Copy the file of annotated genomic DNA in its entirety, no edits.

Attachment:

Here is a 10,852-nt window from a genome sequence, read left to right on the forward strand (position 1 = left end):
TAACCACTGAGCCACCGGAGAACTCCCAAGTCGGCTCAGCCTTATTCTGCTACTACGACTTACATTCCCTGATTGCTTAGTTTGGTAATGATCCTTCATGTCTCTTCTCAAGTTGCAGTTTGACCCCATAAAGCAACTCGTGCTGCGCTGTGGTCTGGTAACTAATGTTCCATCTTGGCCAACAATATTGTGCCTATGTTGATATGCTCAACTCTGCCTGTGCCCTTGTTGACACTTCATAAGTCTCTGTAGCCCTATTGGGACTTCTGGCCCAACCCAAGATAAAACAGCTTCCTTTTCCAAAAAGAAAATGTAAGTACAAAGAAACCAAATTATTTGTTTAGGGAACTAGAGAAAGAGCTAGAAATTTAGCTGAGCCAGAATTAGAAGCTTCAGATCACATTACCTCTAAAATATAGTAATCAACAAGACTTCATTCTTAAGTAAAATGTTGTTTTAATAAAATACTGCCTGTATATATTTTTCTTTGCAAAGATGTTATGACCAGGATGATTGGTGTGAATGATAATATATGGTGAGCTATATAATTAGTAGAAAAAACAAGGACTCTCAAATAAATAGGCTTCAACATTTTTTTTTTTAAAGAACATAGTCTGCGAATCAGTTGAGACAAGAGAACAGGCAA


Here is a 10,852-nt window from a genome sequence, read left to right on the forward strand (position 1 = left end):
TAACCACTGAGCCACCGGAGAACTCCCAAGTCGGCTCAGCCTTATTCTGCTACTACGACTTACATTCCCTGATTGCTTAGTTTGGTAATGATCCTTCATGTCTCTTCTCAAGTTGCAGTTTGACCCCATAAAGCAACTCGTGCTGCGCTGTGGTCTGGTAACTAATGTTCCATCTTGGCCAACAATATTGTGCCTATGTTGATATGCTCAACTCTGCCTGTGCCCTTGTTGACACTTCATAAGTCTCTGTAGCCCTATTGGGACTTCTGGCCCAACCCAAGATAAAACAGCTTCCTTTTCCAAAAAGAAAATGTAAGTACAAAGAAACCAAATTATTTGTTTAGGGAACTAGAGAAAGAGCTAGAAATTTAGCTGAGCCAGAATTAGAAGCTTCAGATCACATTACCTCTAAAATATAGTAATCAACAAGACTTCATTCTTAAGTAAAATGTTGTTTTAATAAAATACTGCCTGTATATATTTTTCTTTGCAAAGATGTTATGACCAGGATGATTGGTGTGAATGATAATATATGGTGAGCTATATAATTAGTAGAAAAAACAAGGACTCTCAAATAAATAGGCTTCAACATTTTTTTTTTTAAAGAACATAGTCTGCGAATCAGTTGAGACAAGAGAACAGGCAA